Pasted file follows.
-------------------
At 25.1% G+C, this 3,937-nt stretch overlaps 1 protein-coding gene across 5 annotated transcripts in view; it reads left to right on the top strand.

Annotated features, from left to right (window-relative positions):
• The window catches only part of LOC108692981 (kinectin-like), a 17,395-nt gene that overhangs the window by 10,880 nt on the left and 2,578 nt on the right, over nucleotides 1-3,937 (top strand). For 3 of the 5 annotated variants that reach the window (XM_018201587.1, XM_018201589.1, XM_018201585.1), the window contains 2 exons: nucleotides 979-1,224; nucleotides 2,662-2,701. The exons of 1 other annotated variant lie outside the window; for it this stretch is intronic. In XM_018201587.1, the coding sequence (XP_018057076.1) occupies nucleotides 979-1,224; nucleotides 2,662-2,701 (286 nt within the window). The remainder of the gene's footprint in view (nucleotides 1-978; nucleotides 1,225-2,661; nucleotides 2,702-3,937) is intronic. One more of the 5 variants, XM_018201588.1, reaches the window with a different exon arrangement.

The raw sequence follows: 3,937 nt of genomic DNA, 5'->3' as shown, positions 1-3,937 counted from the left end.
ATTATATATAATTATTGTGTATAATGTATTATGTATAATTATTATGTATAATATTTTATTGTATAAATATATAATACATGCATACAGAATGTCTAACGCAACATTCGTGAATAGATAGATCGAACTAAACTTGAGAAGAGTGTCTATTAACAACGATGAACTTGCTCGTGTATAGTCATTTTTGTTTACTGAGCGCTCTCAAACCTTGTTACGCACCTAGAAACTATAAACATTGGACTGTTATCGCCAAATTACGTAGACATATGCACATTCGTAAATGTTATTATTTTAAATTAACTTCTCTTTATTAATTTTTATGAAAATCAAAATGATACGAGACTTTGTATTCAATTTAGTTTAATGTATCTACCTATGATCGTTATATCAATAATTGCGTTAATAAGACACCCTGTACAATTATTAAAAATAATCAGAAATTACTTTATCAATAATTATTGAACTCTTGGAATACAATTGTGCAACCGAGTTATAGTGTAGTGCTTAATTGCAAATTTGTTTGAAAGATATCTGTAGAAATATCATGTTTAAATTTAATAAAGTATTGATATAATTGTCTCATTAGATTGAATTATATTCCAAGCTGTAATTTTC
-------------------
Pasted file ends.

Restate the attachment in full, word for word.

At 25.1% G+C, this 3,937-nt stretch overlaps 1 protein-coding gene across 5 annotated transcripts in view; it reads left to right on the top strand.

Annotated features, from left to right (window-relative positions):
• The window catches only part of LOC108692981 (kinectin-like), a 17,395-nt gene that overhangs the window by 10,880 nt on the left and 2,578 nt on the right, over nucleotides 1-3,937 (top strand). For 3 of the 5 annotated variants that reach the window (XM_018201587.1, XM_018201589.1, XM_018201585.1), the window contains 2 exons: nucleotides 979-1,224; nucleotides 2,662-2,701. The exons of 1 other annotated variant lie outside the window; for it this stretch is intronic. In XM_018201587.1, the coding sequence (XP_018057076.1) occupies nucleotides 979-1,224; nucleotides 2,662-2,701 (286 nt within the window). The remainder of the gene's footprint in view (nucleotides 1-978; nucleotides 1,225-2,661; nucleotides 2,702-3,937) is intronic. One more of the 5 variants, XM_018201588.1, reaches the window with a different exon arrangement.

The raw sequence follows: 3,937 nt of genomic DNA, 5'->3' as shown, positions 1-3,937 counted from the left end.
ATTATATATAATTATTGTGTATAATGTATTATGTATAATTATTATGTATAATATTTTATTGTATAAATATATAATACATGCATACAGAATGTCTAACGCAACATTCGTGAATAGATAGATCGAACTAAACTTGAGAAGAGTGTCTATTAACAACGATGAACTTGCTCGTGTATAGTCATTTTTGTTTACTGAGCGCTCTCAAACCTTGTTACGCACCTAGAAACTATAAACATTGGACTGTTATCGCCAAATTACGTAGACATATGCACATTCGTAAATGTTATTATTTTAAATTAACTTCTCTTTATTAATTTTTATGAAAATCAAAATGATACGAGACTTTGTATTCAATTTAGTTTAATGTATCTACCTATGATCGTTATATCAATAATTGCGTTAATAAGACACCCTGTACAATTATTAAAAATAATCAGAAATTACTTTATCAATAATTATTGAACTCTTGGAATACAATTGTGCAACCGAGTTATAGTGTAGTGCTTAATTGCAAATTTGTTTGAAAGATATCTGTAGAAATATCATGTTTAAATTTAATAAAGTATTGATATAATTGTCTCATTAGATTGAATTATATTCCAAGCTGTAATTTTC